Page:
6.43pm. FIrst result from Ginninderra didn’t look brilliant for the Liberals. Very early days, but if that continues the Liberals will have only one path to victory, with Yerrabi as well as Murrumbidgee needing to come through for them with a third seat.

6.40pm. Antony discussing a result from Brindabella, which does little to disturb the expectation that the Liberals will win three here and Labor two, although the Australian Sex Party is polling well with 6.6%. As anticipated, Mark Parton looks placed to become the third Liberal, with all four incumbents looking to be returned.

6.37pm. First result is the Woden pre-poll booth from Murrumbdigee. It provides no evidence of independents doing particularly well, and suggests Giulia Jones can’t take for granted being one of the two Liberals elected, if indeed there are are only two, with new Liberal Peter Hosking outpolling her. Antony Green’s projection says the Labor vote is down 6% to 7%.

6pm. Welcome to live coverage of the Australian Capital Territory election count, for which polls have now closed. Results can be followed here at the Electoral Commission site, or here at the ABC.

Australian Capital Territory election guide

An overview of Saturday’s election in the Australian Capital Territory, where Labor is seeking to make it five in a row.

I have just published a guide to Saturday’s Australian Capital Territory election, which provides an overview of the territory’s political history going back to the establishment of self-government in 1989, and observes the lay of the land in the five newly created five-member districts. I am indebted throughout to the coverage of the Canberra Times, which has a good overview of the election issues here.

The new regime will result in a parliament of 25, replacing an existing arrangement of one seven-member and two five-member regions, with 17 members overall. The numbers in the chamber since the 2012 election have been eight each for Labor and Liberal, with Labor surviving in government by the grace of Greens member Shane Rattenbury, who has held a position in cabinet throughout the current term. Labor has been in power since 2001 and is seeking a fifth victory under a third Chief Minister, Andrew Barr. The Liberals are led by Jeremy Hanson, who replaced Zed Seselja when he moved to the Senate in February 2013.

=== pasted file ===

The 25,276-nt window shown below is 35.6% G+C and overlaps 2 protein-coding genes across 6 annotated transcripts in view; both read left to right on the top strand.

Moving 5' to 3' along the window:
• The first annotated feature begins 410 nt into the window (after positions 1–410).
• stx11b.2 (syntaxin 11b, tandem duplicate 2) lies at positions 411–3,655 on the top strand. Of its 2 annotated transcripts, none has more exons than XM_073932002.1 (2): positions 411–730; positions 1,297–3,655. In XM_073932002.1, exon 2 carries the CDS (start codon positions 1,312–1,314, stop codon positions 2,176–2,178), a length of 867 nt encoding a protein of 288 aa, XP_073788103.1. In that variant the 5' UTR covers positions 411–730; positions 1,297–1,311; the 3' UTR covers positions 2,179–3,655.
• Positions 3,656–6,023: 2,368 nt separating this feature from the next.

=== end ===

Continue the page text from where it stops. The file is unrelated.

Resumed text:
In the absence of published opinion polling, the situation is not easy to read. While the Liberals stand to benefit from the government’s longevity, and perhaps also the controversy over its pursuit of a light rail scheme that so far offers benefits only to the city’s north, Canberra is always difficult ground for the conservative side of politics. The challenge they face is to have three out the five seats won by Liberals or amenable independents in three of the five regions. They are presumably well placed to again win three seats in the southern suburbs district of Brindabella, but to this must be added third seats in two out of Ginninderra and Yerrabi, in the north of Canberra, or Murrumbidgee, which neighbours Brindabella in the south.